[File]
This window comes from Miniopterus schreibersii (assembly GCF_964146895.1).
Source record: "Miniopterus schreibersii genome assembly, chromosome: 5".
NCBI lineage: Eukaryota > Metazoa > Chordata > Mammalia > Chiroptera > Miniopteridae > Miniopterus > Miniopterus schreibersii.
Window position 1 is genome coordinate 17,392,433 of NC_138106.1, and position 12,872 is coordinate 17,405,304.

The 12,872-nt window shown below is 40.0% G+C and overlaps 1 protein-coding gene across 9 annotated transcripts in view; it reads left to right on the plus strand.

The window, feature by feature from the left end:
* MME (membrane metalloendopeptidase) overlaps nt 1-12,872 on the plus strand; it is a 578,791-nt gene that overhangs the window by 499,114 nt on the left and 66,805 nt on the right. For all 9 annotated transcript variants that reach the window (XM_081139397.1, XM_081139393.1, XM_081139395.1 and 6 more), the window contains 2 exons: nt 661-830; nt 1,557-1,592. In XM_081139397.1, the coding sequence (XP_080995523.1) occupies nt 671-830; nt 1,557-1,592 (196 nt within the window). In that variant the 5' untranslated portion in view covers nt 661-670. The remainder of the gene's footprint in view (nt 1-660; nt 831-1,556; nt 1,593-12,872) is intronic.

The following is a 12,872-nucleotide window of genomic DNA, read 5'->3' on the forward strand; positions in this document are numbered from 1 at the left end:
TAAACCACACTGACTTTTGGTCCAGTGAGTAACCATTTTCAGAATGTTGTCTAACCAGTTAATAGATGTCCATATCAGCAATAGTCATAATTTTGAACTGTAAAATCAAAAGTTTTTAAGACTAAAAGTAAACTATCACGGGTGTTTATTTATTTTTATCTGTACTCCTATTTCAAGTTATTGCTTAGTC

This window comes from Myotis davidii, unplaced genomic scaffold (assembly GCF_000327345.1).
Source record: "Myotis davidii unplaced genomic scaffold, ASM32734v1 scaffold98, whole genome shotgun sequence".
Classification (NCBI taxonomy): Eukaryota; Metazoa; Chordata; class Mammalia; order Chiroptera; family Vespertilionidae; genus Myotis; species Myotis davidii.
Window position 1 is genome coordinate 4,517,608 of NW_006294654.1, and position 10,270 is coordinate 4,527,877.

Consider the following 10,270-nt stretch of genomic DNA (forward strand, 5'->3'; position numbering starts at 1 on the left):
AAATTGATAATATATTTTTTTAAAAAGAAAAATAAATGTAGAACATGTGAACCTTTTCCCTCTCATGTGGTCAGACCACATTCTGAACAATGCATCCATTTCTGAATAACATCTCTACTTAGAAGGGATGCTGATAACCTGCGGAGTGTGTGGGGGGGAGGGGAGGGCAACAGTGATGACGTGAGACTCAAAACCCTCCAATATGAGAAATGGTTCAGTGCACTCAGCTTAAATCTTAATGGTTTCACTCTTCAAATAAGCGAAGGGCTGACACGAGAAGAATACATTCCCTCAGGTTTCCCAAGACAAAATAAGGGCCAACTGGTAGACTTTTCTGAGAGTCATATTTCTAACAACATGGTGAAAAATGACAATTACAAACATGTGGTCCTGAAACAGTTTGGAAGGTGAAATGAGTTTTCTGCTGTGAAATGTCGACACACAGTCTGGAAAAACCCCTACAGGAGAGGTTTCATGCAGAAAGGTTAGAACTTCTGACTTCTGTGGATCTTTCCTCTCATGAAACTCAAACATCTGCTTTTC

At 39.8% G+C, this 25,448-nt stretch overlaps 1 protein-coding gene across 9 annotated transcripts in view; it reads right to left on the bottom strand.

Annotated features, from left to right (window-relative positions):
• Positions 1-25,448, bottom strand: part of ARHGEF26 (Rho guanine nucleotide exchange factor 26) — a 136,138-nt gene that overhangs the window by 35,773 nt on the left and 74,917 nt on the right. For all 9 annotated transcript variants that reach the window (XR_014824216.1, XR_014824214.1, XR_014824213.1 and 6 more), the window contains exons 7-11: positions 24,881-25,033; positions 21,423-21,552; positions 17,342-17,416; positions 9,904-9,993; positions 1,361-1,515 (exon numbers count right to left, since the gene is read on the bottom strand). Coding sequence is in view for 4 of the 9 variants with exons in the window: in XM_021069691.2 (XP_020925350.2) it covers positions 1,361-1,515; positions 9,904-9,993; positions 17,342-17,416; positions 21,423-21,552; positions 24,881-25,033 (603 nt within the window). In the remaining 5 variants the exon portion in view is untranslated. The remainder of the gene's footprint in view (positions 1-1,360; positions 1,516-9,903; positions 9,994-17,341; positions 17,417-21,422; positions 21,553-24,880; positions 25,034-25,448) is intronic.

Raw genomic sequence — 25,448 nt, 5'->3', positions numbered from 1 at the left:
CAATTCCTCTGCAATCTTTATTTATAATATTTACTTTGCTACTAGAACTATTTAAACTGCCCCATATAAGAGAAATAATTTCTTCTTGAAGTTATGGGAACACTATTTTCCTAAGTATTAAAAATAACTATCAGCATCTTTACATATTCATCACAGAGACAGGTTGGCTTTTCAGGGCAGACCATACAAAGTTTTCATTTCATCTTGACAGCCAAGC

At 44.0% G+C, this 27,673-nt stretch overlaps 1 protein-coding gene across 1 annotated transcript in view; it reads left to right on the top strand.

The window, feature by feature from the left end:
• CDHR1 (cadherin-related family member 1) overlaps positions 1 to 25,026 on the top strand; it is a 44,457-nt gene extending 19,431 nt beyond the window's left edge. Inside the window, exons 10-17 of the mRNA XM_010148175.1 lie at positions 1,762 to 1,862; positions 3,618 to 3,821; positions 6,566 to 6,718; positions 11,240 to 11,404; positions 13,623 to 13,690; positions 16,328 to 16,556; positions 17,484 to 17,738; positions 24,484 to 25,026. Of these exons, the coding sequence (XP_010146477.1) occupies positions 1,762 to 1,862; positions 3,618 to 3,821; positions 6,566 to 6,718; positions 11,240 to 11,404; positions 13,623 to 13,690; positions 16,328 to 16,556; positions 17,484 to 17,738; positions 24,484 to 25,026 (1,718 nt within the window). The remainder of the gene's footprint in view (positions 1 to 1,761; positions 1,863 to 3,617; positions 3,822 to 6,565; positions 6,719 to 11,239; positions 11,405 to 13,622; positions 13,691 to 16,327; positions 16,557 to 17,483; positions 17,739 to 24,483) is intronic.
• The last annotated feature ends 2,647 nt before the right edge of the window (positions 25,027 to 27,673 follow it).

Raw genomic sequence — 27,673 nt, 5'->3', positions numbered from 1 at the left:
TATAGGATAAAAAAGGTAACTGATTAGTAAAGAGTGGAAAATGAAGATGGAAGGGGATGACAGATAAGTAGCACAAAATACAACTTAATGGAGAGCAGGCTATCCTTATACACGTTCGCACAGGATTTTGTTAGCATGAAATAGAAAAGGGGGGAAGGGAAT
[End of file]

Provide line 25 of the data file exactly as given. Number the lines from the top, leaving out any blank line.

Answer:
Raw genomic sequence — 27,673 nt, 5'->3', positions numbered from 1 at the left: